- Some paints will crack if over stretched - try to paint with fabric stretched out (eg really wide plastic cutting board inside it)

GETTING SOMEONE ELSE TO DO IT/OTHER PROCESSES Photographic Shops Many high street photo developers offer Tshirts (etc) printed with your own pictures, so most do accept pictures added into a design, although you will need to check what format to hand in your artwork as. Snappy Snaps, Jessops and many more do this.
e.g. Jessops adult Tshirt - £11.99

This is a photo of one I had done by the local photo printers in Hong Kong - looked good - until I washed it!

Some printers offer a photo-quality sublimation printed top, that impregnates the ink into the specially treated shirt fibres, so allegedly they won't run or fade. I have seen the finished tops which are impressive, but not heard how they wash yet! e.g Inkies

- It is easy to walk in to most high street camera shops and do.
- Multicoloured print of YOUR photos/ designs.
- Can go over most coloured fabrics if you use contrasting shades.

- Tend to take only photos/ simple designs.
- Often fades/ runs once washed.
- Usually only on white Tshirts that you can't try on before buying.




Screen Printing
1) DIY
If you can DIY this, great, but many don't have the skills or kit! It is something they often teach in high school art, so maybe you can persuade a teenager you know to do it as one of his GCSE projects.
You can often ask screen printers if they will set up your design and find that they will, but only if you order a set amount. They will charge you for the screen, which might be hefty for a small quantity.

2) Online / Local Screen Printing
Often local printers will only set up screens for you if you order a minimum number of Tshirts - check!
Online printers will do 1-offs, and often offer an easy pick & click service with a variety of T-shirts & styles for you to choose from. I got fed up as most won't let you upload photos or logos, but if you want just a plain name or phrase, in a popular font, on the front, back or breast "pocket" of a top, that is the way to go. e.g. Café Press let you design, buy (and sell) your own designs (including photos etc) on all sorts of items.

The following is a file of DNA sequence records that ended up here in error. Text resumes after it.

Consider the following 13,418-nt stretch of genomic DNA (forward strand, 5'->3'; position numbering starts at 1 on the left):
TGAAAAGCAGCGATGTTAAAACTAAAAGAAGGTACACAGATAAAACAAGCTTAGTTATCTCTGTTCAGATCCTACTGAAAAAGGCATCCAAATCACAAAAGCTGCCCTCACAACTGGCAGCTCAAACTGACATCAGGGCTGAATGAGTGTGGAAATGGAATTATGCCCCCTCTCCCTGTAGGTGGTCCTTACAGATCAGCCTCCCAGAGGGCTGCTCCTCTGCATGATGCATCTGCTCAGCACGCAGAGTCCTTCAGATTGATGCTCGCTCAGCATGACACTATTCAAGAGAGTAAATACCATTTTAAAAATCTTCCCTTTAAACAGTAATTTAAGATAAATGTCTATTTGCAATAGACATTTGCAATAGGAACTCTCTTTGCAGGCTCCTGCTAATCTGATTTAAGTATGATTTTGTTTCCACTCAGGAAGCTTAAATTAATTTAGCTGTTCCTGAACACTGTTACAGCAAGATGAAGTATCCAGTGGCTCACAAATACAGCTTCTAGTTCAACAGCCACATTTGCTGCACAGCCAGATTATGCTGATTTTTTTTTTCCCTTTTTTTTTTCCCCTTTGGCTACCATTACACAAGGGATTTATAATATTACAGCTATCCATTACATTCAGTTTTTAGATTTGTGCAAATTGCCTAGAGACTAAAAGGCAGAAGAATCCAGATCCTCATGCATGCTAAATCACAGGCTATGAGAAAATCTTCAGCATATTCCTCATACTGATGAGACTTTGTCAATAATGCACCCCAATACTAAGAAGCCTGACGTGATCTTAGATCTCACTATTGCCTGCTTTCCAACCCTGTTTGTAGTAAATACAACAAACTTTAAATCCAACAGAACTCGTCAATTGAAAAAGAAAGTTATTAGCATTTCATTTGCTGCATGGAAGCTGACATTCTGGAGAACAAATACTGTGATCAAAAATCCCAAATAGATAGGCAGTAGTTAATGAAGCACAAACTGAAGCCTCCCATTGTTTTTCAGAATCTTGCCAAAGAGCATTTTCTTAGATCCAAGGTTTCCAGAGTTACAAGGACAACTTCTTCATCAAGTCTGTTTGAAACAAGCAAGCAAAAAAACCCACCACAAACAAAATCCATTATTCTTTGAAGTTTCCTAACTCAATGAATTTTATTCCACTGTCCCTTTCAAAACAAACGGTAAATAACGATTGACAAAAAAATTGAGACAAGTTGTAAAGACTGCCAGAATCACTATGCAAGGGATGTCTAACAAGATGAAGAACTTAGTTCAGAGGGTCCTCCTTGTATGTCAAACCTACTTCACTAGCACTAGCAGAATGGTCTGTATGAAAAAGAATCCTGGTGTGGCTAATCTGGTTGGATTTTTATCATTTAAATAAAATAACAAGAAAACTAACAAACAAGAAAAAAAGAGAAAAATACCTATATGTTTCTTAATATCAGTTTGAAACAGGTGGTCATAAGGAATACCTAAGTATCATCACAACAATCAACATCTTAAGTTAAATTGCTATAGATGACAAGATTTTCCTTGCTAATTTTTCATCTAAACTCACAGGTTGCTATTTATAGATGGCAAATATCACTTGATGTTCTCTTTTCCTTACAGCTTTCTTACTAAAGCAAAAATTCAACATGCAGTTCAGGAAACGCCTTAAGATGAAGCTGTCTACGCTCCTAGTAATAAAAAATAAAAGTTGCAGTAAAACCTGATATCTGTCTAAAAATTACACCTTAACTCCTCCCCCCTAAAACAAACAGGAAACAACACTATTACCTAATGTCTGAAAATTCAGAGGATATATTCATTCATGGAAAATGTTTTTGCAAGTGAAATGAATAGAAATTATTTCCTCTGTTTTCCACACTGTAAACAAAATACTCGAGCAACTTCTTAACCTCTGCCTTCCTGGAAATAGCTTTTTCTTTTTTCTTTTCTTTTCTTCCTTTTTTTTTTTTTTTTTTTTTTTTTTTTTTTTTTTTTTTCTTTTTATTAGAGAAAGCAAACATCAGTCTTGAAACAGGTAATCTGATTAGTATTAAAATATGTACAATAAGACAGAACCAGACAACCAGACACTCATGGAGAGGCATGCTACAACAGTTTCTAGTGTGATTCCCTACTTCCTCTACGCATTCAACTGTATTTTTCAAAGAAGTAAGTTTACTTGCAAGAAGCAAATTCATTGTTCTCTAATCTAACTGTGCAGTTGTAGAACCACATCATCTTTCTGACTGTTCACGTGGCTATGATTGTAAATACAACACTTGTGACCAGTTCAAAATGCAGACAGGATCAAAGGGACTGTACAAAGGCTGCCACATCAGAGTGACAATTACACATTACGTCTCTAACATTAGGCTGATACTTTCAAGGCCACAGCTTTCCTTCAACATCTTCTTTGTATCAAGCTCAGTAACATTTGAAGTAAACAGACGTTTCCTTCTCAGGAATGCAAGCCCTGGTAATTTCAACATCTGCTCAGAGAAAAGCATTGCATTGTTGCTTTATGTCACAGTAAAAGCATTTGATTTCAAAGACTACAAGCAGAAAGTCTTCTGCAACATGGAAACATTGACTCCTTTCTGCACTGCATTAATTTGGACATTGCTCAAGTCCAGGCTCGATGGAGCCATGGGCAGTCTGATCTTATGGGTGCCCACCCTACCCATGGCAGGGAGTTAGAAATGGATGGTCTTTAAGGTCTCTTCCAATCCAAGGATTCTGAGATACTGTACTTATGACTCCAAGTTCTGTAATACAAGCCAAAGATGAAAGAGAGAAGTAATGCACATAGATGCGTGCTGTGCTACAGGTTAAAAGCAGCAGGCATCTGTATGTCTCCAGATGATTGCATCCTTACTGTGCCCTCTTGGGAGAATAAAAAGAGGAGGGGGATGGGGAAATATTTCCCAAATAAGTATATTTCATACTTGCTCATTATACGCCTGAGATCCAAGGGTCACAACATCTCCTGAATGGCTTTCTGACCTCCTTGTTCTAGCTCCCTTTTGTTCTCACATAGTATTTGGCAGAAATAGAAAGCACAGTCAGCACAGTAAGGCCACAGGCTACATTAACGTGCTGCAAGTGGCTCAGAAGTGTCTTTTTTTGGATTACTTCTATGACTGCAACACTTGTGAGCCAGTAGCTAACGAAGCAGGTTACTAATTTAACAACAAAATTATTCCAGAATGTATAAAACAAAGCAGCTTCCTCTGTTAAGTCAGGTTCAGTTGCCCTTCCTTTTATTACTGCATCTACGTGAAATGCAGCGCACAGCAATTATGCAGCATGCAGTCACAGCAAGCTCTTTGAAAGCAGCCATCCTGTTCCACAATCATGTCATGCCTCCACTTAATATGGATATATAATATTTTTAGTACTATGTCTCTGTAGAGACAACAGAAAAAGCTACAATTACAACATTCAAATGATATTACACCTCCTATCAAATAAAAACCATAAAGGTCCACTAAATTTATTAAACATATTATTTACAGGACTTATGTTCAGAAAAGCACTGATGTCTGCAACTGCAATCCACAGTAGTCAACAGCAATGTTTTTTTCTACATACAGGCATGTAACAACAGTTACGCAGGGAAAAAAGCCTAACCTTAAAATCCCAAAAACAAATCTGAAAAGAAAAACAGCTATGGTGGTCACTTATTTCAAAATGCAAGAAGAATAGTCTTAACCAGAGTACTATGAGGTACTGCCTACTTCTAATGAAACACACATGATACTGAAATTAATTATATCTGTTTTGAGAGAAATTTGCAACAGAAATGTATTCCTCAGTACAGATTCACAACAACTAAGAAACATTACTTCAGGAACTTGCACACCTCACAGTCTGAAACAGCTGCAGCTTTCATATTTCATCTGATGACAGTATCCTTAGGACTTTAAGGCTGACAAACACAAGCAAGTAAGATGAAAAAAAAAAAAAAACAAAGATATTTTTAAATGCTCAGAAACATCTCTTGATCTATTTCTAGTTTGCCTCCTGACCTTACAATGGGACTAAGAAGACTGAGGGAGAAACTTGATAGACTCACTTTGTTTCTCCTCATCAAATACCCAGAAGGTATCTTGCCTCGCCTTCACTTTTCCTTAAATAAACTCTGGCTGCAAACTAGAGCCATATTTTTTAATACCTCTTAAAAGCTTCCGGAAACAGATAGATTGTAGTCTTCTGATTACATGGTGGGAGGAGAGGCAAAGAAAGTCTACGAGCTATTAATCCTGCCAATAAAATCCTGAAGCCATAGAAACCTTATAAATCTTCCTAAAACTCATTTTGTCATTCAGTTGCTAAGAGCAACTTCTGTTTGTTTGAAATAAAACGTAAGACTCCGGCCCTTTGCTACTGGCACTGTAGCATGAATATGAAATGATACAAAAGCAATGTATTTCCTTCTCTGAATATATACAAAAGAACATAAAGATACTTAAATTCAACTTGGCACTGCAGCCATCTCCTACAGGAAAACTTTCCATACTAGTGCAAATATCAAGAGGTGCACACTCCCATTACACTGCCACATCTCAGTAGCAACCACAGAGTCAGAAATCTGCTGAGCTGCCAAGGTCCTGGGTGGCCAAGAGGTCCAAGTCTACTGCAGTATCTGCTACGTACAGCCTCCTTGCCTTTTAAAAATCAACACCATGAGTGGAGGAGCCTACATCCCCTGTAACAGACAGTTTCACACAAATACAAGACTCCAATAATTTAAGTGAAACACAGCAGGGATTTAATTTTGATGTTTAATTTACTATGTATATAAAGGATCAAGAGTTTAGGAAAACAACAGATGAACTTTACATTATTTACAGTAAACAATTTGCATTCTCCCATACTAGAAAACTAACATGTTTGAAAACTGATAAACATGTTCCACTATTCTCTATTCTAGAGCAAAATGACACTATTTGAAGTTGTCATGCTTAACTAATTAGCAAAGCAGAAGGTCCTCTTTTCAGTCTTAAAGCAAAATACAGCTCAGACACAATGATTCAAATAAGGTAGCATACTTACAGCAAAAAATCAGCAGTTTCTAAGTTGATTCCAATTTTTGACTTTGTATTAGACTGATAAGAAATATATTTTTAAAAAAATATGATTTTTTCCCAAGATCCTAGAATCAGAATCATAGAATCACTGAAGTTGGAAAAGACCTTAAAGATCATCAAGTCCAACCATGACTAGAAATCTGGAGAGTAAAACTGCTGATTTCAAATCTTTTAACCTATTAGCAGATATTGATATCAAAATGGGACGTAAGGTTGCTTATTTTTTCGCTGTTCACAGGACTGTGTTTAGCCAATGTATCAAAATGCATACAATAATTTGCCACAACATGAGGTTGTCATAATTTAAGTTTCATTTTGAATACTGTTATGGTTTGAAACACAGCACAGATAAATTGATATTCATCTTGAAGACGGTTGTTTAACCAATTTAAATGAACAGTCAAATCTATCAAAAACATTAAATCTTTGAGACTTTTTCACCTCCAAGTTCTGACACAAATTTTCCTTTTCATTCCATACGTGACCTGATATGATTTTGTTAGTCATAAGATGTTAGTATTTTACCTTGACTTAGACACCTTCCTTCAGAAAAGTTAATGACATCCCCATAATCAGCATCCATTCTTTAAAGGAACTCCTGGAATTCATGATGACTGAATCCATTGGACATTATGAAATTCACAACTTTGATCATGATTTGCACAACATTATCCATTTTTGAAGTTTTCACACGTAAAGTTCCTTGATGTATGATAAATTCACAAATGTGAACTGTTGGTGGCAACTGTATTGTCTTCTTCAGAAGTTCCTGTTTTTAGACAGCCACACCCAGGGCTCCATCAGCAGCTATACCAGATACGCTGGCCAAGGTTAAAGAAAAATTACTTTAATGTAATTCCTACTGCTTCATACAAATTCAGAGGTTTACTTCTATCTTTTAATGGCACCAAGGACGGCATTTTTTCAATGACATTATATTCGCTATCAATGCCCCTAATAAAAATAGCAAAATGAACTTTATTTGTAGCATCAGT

You do have to join but it doesn't take long.
- Mid-price.
- Many styles/ tops.
- Long lasting, professional finish.
- Often only 1 colour text in popular fonts allowed, not logos/your own type.
- Can't try on tops first.

Vinyl Heat Printing
At least I think that's what it was called! Computers cut out your design / lettering (which can be fairly fiddly, but only in 1 colour/effect per line) and it is then heat pressed on to any cotton garment (if there is too much man made fibre the top can melt!). The company I used did it in all sorts of colours, holographic, glittery and even fuzzy-fur finishes. They also would print onto either their own stock, or tops you provided. I have washed & worn mine at least twice a week for the last 3 years and they are STILL as crisp as new.
e.g. Inkies, where I got my tops - his black JD shirt used this method.

- Mid-price, with the exact lettering/ logo you want.
- Many styles/ tops/ colours, will go over any colour.
- Long lasting, professional finish that stretches with the top.
- Often only 1 colour per line, can't do photos.
- Can't always try on tops first.

Embroidered logos
Many Tshirt printers also offer this service and will embroider the logo of your choice onto a wide range of products. Setting up the pattern on their machines usually has a fairly high set cost, but from then on any repeat orders from you are charged at a far lower rate.

- Many styles / tops in many colours.
- Long lasting, professional finish that stretches with the top.
- Expensive to set up.
- Usually only for small logos - price rises with size & number of stitches.
- Can't do photos.
- Can't always try on tops first.

These are all either the first links I found or ones I have used myself - there are 100s of suppliers in phone books and on the internet - see what suits you!

Thanks for all that Cat, what a useful resource.

Facepaint UK got their Tshirts hand dyed and printed at Heptangle. They gave us a fantastic service!